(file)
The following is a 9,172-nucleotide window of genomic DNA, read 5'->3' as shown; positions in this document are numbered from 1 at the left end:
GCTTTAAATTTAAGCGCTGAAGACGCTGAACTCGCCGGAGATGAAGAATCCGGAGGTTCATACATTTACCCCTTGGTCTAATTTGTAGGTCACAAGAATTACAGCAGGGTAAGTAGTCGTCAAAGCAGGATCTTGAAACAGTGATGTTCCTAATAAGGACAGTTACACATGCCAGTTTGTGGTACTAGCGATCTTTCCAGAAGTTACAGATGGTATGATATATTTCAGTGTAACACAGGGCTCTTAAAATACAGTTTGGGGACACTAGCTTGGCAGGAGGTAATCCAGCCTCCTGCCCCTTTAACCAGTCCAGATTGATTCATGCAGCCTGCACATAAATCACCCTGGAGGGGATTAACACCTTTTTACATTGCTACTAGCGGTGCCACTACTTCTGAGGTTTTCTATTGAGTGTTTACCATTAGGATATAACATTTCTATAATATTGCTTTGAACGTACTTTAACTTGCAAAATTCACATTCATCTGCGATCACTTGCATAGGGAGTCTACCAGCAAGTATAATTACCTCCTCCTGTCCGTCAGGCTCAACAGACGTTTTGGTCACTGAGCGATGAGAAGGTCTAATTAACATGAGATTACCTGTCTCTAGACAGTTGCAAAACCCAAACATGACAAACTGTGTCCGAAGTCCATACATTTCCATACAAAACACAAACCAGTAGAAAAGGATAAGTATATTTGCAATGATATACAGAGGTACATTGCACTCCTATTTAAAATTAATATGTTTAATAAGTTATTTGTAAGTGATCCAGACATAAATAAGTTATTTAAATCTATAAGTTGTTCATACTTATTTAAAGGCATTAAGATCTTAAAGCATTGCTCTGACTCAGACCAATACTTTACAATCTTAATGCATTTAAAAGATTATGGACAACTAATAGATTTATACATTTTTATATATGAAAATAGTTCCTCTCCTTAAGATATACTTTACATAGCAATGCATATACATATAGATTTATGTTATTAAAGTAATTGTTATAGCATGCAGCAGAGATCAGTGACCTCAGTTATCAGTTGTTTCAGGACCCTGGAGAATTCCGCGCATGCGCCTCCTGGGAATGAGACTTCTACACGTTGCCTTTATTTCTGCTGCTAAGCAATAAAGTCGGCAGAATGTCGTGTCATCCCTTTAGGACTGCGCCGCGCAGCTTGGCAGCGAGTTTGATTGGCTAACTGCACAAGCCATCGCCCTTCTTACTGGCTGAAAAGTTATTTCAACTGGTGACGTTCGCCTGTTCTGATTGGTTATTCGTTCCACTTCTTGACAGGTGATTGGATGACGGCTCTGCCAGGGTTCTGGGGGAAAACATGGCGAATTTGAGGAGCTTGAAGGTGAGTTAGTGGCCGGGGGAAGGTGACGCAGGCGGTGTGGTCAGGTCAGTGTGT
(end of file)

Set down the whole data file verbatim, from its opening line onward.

The following is a 9,172-nucleotide window of genomic DNA, read 5'->3' as shown; positions in this document are numbered from 1 at the left end:
GCTTTAAATTTAAGCGCTGAAGACGCTGAACTCGCCGGAGATGAAGAATCCGGAGGTTCATACATTTACCCCTTGGTCTAATTTGTAGGTCACAAGAATTACAGCAGGGTAAGTAGTCGTCAAAGCAGGATCTTGAAACAGTGATGTTCCTAATAAGGACAGTTACACATGCCAGTTTGTGGTACTAGCGATCTTTCCAGAAGTTACAGATGGTATGATATATTTCAGTGTAACACAGGGCTCTTAAAATACAGTTTGGGGACACTAGCTTGGCAGGAGGTAATCCAGCCTCCTGCCCCTTTAACCAGTCCAGATTGATTCATGCAGCCTGCACATAAATCACCCTGGAGGGGATTAACACCTTTTTACATTGCTACTAGCGGTGCCACTACTTCTGAGGTTTTCTATTGAGTGTTTACCATTAGGATATAACATTTCTATAATATTGCTTTGAACGTACTTTAACTTGCAAAATTCACATTCATCTGCGATCACTTGCATAGGGAGTCTACCAGCAAGTATAATTACCTCCTCCTGTCCGTCAGGCTCAACAGACGTTTTGGTCACTGAGCGATGAGAAGGTCTAATTAACATGAGATTACCTGTCTCTAGACAGTTGCAAAACCCAAACATGACAAACTGTGTCCGAAGTCCATACATTTCCATACAAAACACAAACCAGTAGAAAAGGATAAGTATATTTGCAATGATATACAGAGGTACATTGCACTCCTATTTAAAATTAATATGTTTAATAAGTTATTTGTAAGTGATCCAGACATAAATAAGTTATTTAAATCTATAAGTTGTTCATACTTATTTAAAGGCATTAAGATCTTAAAGCATTGCTCTGACTCAGACCAATACTTTACAATCTTAATGCATTTAAAAGATTATGGACAACTAATAGATTTATACATTTTTATATATGAAAATAGTTCCTCTCCTTAAGATATACTTTACATAGCAATGCATATACATATAGATTTATGTTATTAAAGTAATTGTTATAGCATGCAGCAGAGATCAGTGACCTCAGTTATCAGTTGTTTCAGGACCCTGGAGAATTCCGCGCATGCGCCTCCTGGGAATGAGACTTCTACACGTTGCCTTTATTTCTGCTGCTAAGCAATAAAGTCGGCAGAATGTCGTGTCATCCCTTTAGGACTGCGCCGCGCAGCTTGGCAGCGAGTTTGATTGGCTAACTGCACAAGCCATCGCCCTTCTTACTGGCTGAAAAGTTATTTCAACTGGTGACGTTCGCCTGTTCTGATTGGTTATTCGTTCCACTTCTTGACAGGTGATTGGATGACGGCTCTGCCAGGGTTCTGGGGGAAAACATGGCGAATTTGAGGAGCTTGAAGGTGAGTTAGTGGCCGGGGGAAGGTGACGCAGGCGGTGTGGTCAGGTCAGTGTGT